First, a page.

Capuchins deny that Hall was making profits


 When announcing its sudden closure last year the Capuchin Order stated that it was shutting Greyfriars due to a lack of friars and financial problems. In a statement, Brother James Boner said, “We have had to consider the implications of the reduced number of Friars available to be involved in the work of the Hall and also, as with every area of our ministry, future financial obligations.”

But the most recent accounts, which have not been made public, show that the Capuchin Order was taking in more money from Greyfriars than it was spending, making a surplus of around £80,000 in 2005, and £20,000 in 2006.

Hudd said that the Capuchins hadn’t accounted for the 2007 financial year when the decision to close the Hall was made, but that the Order expected to make a loss, and that the figures in the accounts did not take into consideration other costs incurred to the Order, including maintaining student accommodation. “There was a very high level of hidden subsidy,” he said, and adding that “the decision to close was essentially due to dwindling numbers of friars.”

There has also been anger at how the friars revealed the Hall was to close. Last October, they announced their decision to a joint meeting of undergraduates, graduates and fellows. “It’s completely absurd that the fellows should find out at the same time as the undergraduates,” David Cochrane said. “It’s pretty underhand that this was done without the knowledge of the fellows.”

The Hall’s first years had been at Greyfriars for less than a month when it was announced that they would have to leave.

Many students have been left unhappy about having to join Regent’s Park, which is a Baptist institution, having applied to Greyfriars due to its Catholic traditions. Ellaine Gelman, a second-year law student and former JCR President, said, “A lot of people are angry about this, they’re not going to take this lying down.”
Letter from Rupert Abbott,  Deputy Director of the Greyfriars Society to the Hall's studentsDear all,I write further to my email of 30 October, to provide an update about the decision to close Greyfriars.After updating you and receiving your messages of support, I wrote to the Capuchin Order and University on behalf of the Greyfriars Society to express the alumni’s dissatisfaction with the way in which the decision to close Greyfriars was made without consultation with Fellows, students or alumni. The Order has stated that it has no obligation to consult. The University has blamed time constraints and a lack of access to alumni lists for its failure to consult (I have rejected these excuses), though states that it was the Order and not the University that made the decision. […] The only way that Greyfriars can continue is if the Order retains its licence, though I understand that their involvement in a new Greyfriars would only need to be minimal.The reason for my lack of correspondence since my last email is that the Order agreed to consider a proposal which is in place to save Greyfriars and secure a wonderful future. This proposal includes significant investment, a relocation to the former site of Greyfriars, and a focus on providing opportunities to the underprivileged. However, in hindsight it seems that the Order’s assurances were a stalling tactic. The Order led the Fellows to believe that the alternative proposal to closure would be considered, and then disregarded these assurances to the extent of denying that they had ever been made.Last weekend, the Order was given an ultimatum, on behalf of students, Fellows and alumni, which gave it until last Tuesday to reverse its decision and provide time for consultation and consideration of alternative proposals to ensure that the decision on Greyfriars’ future is made properly.The Order has agreed (again) to consider the alternative proposal at a meeting of the Difinitory on 10-12 December. The Order’s assurances may of course be another stalling tactic.[…]Students, Fellows and alumni I have spoken to are united in their desire to fight the Order’s decision to close Greyfriars. We have sought the assistance of influential contacts to put pressure on the Order and University. Please note that if the Order fails to reverse its decision, legal action will be brought (in the form of an application for judicial review of the way in which the decision to close was made). The media will then be told of everything that has happened (recently and in the past) and of the wonderful opportunity which has been ignored.I am sure that many of you will be amazed at how the Order has behaved. On this note, I must inform you that there is much opposition to the decision from within the Order itself. One influential member refers to the “scandal”, and another blesses the proposed action outlined above. I understand that one member is considering leaving the Order due to the events of the last few weeks.I must also inform you that the Greyfriars Secretary and law tutor Maggie Faulkner, who has done so much for the students of Greyfriars over the last few years and who helped to organise the wonderful 50th Anniversary Celebrations, has resigned over this matter.[…]Kind regards as ever,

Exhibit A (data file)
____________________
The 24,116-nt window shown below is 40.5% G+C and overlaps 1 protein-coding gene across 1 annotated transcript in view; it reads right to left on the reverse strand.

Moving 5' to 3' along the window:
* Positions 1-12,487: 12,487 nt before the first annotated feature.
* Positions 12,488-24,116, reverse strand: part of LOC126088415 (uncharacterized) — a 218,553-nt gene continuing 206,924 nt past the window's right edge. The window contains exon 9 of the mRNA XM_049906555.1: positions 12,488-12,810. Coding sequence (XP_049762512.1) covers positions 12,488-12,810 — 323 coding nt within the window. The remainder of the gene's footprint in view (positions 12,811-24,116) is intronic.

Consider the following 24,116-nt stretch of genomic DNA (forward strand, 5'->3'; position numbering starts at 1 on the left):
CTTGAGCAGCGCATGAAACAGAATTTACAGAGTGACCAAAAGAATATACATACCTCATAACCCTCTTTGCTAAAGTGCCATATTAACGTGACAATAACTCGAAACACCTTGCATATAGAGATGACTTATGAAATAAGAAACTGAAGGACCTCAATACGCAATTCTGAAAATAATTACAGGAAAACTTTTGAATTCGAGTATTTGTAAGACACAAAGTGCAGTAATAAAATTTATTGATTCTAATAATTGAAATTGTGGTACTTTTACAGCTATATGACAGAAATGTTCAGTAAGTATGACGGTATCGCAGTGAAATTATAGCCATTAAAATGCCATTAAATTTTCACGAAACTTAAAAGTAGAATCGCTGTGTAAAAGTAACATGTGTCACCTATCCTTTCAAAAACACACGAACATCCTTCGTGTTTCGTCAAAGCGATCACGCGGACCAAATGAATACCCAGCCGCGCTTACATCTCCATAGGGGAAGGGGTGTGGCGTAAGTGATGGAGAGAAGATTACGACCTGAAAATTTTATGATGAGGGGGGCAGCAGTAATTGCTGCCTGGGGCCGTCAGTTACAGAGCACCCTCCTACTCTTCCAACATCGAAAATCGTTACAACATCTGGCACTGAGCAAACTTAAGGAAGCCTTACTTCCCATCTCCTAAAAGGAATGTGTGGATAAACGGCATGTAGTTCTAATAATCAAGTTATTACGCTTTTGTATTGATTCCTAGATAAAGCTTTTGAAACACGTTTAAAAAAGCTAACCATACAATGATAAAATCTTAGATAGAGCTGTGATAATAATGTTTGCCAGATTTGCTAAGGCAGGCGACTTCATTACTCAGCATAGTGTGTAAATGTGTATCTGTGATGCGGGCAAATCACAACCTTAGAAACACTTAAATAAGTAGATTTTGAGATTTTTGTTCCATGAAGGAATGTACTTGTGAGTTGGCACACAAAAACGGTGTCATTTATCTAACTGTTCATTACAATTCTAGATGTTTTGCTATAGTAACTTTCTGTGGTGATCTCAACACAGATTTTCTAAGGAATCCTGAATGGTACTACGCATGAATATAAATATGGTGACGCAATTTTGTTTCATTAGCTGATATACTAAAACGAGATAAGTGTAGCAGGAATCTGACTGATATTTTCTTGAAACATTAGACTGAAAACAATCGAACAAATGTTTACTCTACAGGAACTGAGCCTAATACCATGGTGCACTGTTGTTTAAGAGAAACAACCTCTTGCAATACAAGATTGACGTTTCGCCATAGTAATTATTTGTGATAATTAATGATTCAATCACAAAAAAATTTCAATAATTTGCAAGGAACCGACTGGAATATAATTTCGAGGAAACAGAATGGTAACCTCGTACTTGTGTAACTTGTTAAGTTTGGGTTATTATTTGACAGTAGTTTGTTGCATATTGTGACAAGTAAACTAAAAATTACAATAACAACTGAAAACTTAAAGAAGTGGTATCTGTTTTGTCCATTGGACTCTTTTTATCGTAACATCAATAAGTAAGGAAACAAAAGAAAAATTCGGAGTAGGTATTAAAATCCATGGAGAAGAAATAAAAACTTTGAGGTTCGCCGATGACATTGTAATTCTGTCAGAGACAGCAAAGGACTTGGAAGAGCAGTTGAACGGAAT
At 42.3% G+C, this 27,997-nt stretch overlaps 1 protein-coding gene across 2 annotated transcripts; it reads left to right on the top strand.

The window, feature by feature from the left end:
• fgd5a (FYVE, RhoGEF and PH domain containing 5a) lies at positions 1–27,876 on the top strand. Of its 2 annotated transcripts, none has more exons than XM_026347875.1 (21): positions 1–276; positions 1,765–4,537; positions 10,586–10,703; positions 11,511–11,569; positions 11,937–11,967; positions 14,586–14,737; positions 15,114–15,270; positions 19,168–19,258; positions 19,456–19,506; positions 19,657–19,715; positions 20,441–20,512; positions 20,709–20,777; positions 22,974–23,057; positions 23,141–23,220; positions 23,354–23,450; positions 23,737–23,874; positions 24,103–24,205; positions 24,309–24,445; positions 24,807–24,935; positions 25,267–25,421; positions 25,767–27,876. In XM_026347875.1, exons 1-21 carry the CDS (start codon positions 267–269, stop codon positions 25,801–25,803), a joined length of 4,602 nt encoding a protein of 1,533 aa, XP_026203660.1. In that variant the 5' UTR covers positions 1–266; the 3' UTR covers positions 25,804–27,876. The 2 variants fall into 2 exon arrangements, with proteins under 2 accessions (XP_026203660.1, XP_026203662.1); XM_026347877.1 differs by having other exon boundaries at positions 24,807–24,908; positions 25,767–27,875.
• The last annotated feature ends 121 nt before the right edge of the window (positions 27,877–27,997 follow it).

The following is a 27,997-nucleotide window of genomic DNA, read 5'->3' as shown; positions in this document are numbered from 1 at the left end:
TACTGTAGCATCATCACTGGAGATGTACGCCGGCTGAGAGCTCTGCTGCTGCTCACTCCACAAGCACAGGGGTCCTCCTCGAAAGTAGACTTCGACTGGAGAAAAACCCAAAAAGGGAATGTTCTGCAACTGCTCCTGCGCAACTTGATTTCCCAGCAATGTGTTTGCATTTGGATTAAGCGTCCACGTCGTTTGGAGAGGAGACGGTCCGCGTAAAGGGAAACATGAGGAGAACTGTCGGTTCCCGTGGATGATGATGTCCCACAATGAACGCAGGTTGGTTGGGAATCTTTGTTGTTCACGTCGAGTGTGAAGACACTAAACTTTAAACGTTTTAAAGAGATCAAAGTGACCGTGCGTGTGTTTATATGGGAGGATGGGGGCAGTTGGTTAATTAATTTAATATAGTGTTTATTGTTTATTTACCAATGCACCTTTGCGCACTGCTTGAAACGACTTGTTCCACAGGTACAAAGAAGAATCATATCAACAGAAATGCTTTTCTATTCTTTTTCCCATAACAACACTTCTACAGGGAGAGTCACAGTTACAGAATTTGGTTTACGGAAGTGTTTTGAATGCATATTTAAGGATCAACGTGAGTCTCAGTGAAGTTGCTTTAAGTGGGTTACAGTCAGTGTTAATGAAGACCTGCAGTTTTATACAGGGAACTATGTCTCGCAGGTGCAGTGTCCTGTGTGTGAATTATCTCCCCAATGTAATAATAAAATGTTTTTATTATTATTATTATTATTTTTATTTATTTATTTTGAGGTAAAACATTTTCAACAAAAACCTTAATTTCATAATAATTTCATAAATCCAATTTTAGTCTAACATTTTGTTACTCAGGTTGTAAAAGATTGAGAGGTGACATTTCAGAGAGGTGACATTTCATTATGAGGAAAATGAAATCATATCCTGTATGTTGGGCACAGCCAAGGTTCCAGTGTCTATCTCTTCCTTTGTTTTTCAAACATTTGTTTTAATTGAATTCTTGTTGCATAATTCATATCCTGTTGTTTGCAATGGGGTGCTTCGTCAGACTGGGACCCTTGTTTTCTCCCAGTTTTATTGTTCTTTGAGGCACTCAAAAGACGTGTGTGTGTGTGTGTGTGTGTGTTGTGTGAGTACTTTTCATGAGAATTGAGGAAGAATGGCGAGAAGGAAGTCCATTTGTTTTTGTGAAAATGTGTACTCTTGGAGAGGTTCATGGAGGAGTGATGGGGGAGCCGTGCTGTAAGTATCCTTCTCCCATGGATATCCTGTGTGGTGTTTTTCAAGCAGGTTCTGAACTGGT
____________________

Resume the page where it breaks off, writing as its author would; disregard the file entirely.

Rupertby David Matthews, Deputy Editor


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